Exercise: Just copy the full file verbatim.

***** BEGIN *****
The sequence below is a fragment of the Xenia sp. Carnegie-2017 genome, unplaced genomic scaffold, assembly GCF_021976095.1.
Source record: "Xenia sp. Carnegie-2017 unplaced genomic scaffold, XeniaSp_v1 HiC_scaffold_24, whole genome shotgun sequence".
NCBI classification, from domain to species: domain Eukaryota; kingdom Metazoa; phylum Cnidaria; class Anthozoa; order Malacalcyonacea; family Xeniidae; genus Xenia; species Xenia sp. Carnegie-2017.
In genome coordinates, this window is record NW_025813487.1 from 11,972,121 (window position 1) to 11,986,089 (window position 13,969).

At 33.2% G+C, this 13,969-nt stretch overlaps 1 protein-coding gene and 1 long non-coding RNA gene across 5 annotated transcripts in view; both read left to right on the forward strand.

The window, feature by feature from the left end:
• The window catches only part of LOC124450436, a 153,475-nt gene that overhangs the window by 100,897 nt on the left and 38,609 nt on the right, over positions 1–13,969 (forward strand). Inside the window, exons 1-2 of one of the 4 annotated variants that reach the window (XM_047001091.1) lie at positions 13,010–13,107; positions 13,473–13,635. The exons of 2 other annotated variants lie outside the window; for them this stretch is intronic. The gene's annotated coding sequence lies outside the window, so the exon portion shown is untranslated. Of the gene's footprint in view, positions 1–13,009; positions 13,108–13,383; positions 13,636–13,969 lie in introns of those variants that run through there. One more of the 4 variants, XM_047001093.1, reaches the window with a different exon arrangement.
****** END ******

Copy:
The sequence below is a fragment of the Xenia sp. Carnegie-2017 genome, unplaced genomic scaffold, assembly GCF_021976095.1.
Source record: "Xenia sp. Carnegie-2017 unplaced genomic scaffold, XeniaSp_v1 HiC_scaffold_24, whole genome shotgun sequence".
NCBI classification, from domain to species: domain Eukaryota; kingdom Metazoa; phylum Cnidaria; class Anthozoa; order Malacalcyonacea; family Xeniidae; genus Xenia; species Xenia sp. Carnegie-2017.
In genome coordinates, this window is record NW_025813487.1 from 11,972,121 (window position 1) to 11,986,089 (window position 13,969).

At 33.2% G+C, this 13,969-nt stretch overlaps 1 protein-coding gene and 1 long non-coding RNA gene across 5 annotated transcripts in view; both read left to right on the forward strand.

The window, feature by feature from the left end:
• The window catches only part of LOC124450436, a 153,475-nt gene that overhangs the window by 100,897 nt on the left and 38,609 nt on the right, over positions 1–13,969 (forward strand). Inside the window, exons 1-2 of one of the 4 annotated variants that reach the window (XM_047001091.1) lie at positions 13,010–13,107; positions 13,473–13,635. The exons of 2 other annotated variants lie outside the window; for them this stretch is intronic. The gene's annotated coding sequence lies outside the window, so the exon portion shown is untranslated. Of the gene's footprint in view, positions 1–13,009; positions 13,108–13,383; positions 13,636–13,969 lie in introns of those variants that run through there. One more of the 4 variants, XM_047001093.1, reaches the window with a different exon arrangement.